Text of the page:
Speaking of a potential catalyst, depending upon the benchmark, oil is around a 4-5 month high. Yesterday, OPEC boosted its 2018 forecast by 400,000 barrels a day, the result of stronger global economic growth. OPEC also trimmed forecasts for growth in oil supplies by 100,000 barrels a day.

The IEA commented yesterday that the world oil market is coming into balance faster than anticipated, a remark that caused Citicorp to challenge the integrity of this once highly esteemed organization. Many times I have commented about the volatility in the IEA’s pronouncements as it appears its outlook changes almost on a daily basis.

What will happen today?

Last night, the foreign markets were mixed. London was down 0.23%, Paris was up 0.01% and Frankfurt was up 0.04%. China was up 0.14%, Japan was up 0.45% and Hang Sang was down 0.28%.

The Dow should open quietly lower even as oil is advancing predicated upon the IEA’s statement that global oil demand will cling this year by the most since 2015, rising by 1.7%, while supplies are contracting about 1%. The 10-year is unchanged at a 2.18% yield.


An Irma/North Korean Inspired Advance

By: Kent Engelke | Capitol Securities

Equities rose and bonds fell after Irma wreaked less damage than expected and North Korea failed to exacerbate tensions. Market direction and volume was dominated by electronic and technology based trading.

As noted the other day, three mega-sized firms have forecasted steep declines in the immediate future given the breakdown of cross-correlated trades, perhaps the result of the massive influence of high speed traders (aka algorithmic) who have programmed trading decisions predicated upon eight word headlines.

This is not investing, but rather short term momentum speculation.

Such strategies create market imbalances and benefit “only a few” according to the SEC.

However, I think the above strategy has created many opportunities for those who utilize a geopolitical and macroeconomic thesis to develop investment ideas. To write the incredibly obvious, depending upon the source/benchmark, this philosophy has greatly underperformed during the last 4-10 years.

I reiterate, if growth is maintained at a 3% pace and if there is tax reform, the odds of security research returning back in vogue rises exponentially for such is the shattering of current assumptions. What are the odds? I think over 60%.

What will happen today? As noted above, yesterday was a light volume advance.

The Dow should open nominally higher on the absence of bad news rather than positive catalysts. President Trump is planning to aggressively promote tax reform, a key ingredient for greater than forecasted growth. The 10-year is off 6/32 to yield 2.16%.


Equities Down And Treasuries Up

By: Kent Engelke | Capitol Securities

Equities trade lower for a myriad of reasons. There was some focus on North Korea, considerable attention on Irma and central bank decisions. And then there is the Trump agenda.

A myriad of firms are forecasting a considerable decline for the averages, a decline if it does occur will be the most predicated decline in history.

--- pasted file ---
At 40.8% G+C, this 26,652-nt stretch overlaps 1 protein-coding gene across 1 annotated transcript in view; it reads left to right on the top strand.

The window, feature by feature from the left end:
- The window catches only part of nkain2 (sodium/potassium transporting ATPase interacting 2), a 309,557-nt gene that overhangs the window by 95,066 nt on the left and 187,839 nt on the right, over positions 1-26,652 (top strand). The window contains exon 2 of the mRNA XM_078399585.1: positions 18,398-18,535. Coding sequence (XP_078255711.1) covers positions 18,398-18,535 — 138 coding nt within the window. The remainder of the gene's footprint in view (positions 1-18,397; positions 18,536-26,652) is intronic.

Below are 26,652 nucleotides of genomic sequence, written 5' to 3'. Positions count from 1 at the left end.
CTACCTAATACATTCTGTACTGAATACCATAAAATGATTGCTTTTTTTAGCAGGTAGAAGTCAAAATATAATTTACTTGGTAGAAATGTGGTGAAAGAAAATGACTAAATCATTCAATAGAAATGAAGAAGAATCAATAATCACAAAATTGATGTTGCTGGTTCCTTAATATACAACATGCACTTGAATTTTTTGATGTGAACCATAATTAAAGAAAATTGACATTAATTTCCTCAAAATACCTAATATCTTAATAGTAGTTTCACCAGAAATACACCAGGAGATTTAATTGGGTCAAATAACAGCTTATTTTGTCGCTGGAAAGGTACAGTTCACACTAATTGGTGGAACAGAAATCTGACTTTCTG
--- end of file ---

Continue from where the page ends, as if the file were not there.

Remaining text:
Commenting briefly upon Irma, I think the National Weather Service is offering sound advice, defined as it does not yet know where Irma is going, but be prepared just in case. A mid-day bulletin stated it has the same odds of completely missing the US as it does of passing over the Keys. This is a far cry from sensationalist pre-determined headlines.

Treasuries surged yesterday, rallying the most in 10 months. The advance is not predicated upon central bank policy, but is rather technical in nature partially predicated upon North Korea and Irma.

Oil jumped 3.6% yesterday as post Harvey refinery revivals triggered demand boost. I ask cynically why did crude trade lower last week as it was inevitable that demand would return once the refineries reopen?

Last night the foreign markets were down. London was down 0.65%, Paris was down 0.22% and Frankfurt was down 0.07%. China was up 0.3%, Japan was down 0.14% and Hang Sang was down 0.46%.

The Dow should open flat ahead of similar tensions with North Korea, Irma, debt ceiling, etc. The 10-year is off 5/32 to yield 2.08%.


Are The Markets Complacent About North Korea?

By: Kent Engelke | Capitol Securities

Equities rebounded from early morning losses sparked by North Korea firing a missile over Japan. Treasuries retraced some of their gains. To write the obvious, North Korea’s potential outcomes are infinite.

Radically changing topics consumer confidence is at the second highest level since 2000. The labor differential, or the gauge measuring those saying jobs are plentiful minus share saying jobs are hard to get, widened to 18.1 points, the most since July 2001, up from 14.5 the prior month. Share of households who expect incomes to rise in the next month increased to 20.9% in August, up from 20% in July, also a multi-decade high.

Wow! This data is incredible given the incredible vitriol in today’s society.